There have been several Indians in track-and-field events who have competed at the Olympics and some have even come close to winning a medal but none more so than PT Usha.
The Indian runner finished fourth in the 400m hurdles at the 1984 Olympics in Los Angeles, missing out on bronze by a mere 1/100th of a second. It would have been a historic feat had she done so - and at a mere 20-years old.
However, PT Usha had proved her quality and an incredible example of her ability came during the 1985 Asian Athletics Championships in Jakarta, Indonesia. The Indian runner ended up with five gold medals and a bronze, all won within a span of five days.
People often talk about these remarkable feats but PT Usha, whose birthday is on Saturday, does not agree with the fact that that is what defines her.
“I didn’t just run one event at one championship and win a medal. It was not a flash in the pan. Right through the ‘80s and for over a decade, I won gold medals for India,” she said in an interview with The Indian Express.
“I peaked from 1984 onwards. To win gold after gold and medal after medal at the Asian Games, the Asian Championships and at Grand Prix events in Europe was no mean feat.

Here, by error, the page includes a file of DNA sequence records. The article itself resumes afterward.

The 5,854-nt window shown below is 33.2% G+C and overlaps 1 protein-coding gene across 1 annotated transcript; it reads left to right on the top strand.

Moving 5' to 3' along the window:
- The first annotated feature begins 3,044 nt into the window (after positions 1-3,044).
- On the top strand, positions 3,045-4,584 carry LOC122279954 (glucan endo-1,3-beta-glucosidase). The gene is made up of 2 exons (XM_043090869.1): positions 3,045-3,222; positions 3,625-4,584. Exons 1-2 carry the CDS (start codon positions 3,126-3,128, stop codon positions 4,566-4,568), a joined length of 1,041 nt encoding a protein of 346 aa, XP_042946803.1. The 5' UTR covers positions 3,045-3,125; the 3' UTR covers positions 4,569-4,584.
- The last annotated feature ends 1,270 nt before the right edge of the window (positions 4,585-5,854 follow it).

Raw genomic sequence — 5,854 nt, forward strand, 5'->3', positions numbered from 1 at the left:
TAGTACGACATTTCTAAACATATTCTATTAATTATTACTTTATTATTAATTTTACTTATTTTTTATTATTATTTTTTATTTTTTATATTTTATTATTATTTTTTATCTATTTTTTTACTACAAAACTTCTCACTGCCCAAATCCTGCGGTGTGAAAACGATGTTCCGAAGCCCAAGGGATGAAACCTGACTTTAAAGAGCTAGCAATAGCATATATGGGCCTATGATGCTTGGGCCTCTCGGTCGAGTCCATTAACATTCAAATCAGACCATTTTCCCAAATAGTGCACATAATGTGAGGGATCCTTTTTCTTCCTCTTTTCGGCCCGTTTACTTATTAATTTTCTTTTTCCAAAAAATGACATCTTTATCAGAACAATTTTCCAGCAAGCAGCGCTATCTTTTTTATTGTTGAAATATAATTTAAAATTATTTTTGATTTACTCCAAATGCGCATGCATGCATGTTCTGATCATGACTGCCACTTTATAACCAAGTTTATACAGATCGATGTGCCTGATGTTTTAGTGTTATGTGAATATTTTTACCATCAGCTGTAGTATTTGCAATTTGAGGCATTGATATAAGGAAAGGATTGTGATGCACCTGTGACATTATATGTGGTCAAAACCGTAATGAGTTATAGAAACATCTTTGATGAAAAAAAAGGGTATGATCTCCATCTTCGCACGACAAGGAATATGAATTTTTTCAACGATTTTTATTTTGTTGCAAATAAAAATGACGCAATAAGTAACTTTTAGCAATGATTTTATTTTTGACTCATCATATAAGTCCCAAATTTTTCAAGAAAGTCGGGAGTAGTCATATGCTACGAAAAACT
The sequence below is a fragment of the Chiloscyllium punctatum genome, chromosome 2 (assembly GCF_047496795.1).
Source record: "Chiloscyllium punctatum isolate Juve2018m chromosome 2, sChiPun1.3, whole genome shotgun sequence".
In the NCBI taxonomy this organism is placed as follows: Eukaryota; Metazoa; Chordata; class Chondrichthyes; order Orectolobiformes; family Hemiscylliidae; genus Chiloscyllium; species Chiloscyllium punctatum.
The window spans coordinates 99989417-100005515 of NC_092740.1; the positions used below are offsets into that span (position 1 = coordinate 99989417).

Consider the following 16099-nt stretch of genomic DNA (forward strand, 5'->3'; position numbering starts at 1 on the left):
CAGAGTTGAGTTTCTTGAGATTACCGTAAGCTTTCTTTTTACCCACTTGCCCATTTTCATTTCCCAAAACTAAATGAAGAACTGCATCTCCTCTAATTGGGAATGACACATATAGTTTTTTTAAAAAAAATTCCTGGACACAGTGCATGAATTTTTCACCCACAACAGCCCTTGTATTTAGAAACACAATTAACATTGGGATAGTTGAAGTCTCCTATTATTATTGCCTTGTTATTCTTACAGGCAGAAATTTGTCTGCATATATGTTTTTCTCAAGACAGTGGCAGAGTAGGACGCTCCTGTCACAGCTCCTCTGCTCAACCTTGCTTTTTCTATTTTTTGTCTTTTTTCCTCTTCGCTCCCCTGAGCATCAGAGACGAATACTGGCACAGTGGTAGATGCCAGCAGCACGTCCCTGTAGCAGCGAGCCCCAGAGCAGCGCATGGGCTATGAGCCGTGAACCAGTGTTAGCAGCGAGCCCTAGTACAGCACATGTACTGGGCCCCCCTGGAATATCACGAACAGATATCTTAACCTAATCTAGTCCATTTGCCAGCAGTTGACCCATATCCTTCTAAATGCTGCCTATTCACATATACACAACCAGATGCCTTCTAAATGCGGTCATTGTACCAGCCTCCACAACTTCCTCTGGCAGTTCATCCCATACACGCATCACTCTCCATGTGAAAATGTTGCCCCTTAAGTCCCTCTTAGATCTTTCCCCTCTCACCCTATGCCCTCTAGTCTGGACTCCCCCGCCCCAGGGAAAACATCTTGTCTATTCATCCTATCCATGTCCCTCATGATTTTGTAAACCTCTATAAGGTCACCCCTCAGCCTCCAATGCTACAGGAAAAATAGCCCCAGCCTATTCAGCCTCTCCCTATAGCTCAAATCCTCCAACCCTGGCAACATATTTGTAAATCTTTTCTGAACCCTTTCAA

“It was a wonderful period for Indian athletics and, if I may say so, I was to a large extent responsible for track and field being as popular as cricket in India back then. Jakarta was the start of the golden period.”
The feat mesmerized the city so much that when someone mentions PT Usha’s name in Jakarta even today, they are handed discounts by the local shopkeepers, the Indian runner revealed while narrating the story of a friend who had recently visited Indonesia.
How training in London helped
PT Usha was a pioneer in more ways than one. While she steadily became synonymous with running in India, what also aided her was the fact that she decided to train in Europe, London to be specific.
The Indian runner decided to train at the Crystal Palace Sports Training Centre some months before the Asian Athletics Championships and flew there along with coach OM Nambiar.
It was a new experience and fortunately, she enjoyed the change in weather and also grew fond of the English breakfast.
“I loved the bacon there. It was so juicy and tasty that I looked forward to breakfast. Eggs, toast, bacon and the salads, I hogged that,” she admitted.
“For dinner, I used to find an Indian restaurant and have tandoori chicken and rice. When I finished my stint in Crystal Palace, my haemoglobin levels were much higher compared to what it was before I left India.”
The London base made her travel to European events much simpler and gave her the confidence to achieve what she did at Jakarta in that five-day period.
By the time she retired, PT Usha had become a true Indian running legend that has inspired many a woman to take up athletics and the talents of Tintu Lukka and Dutee Chand would not have emerged had it not been for her efforts all those years ago.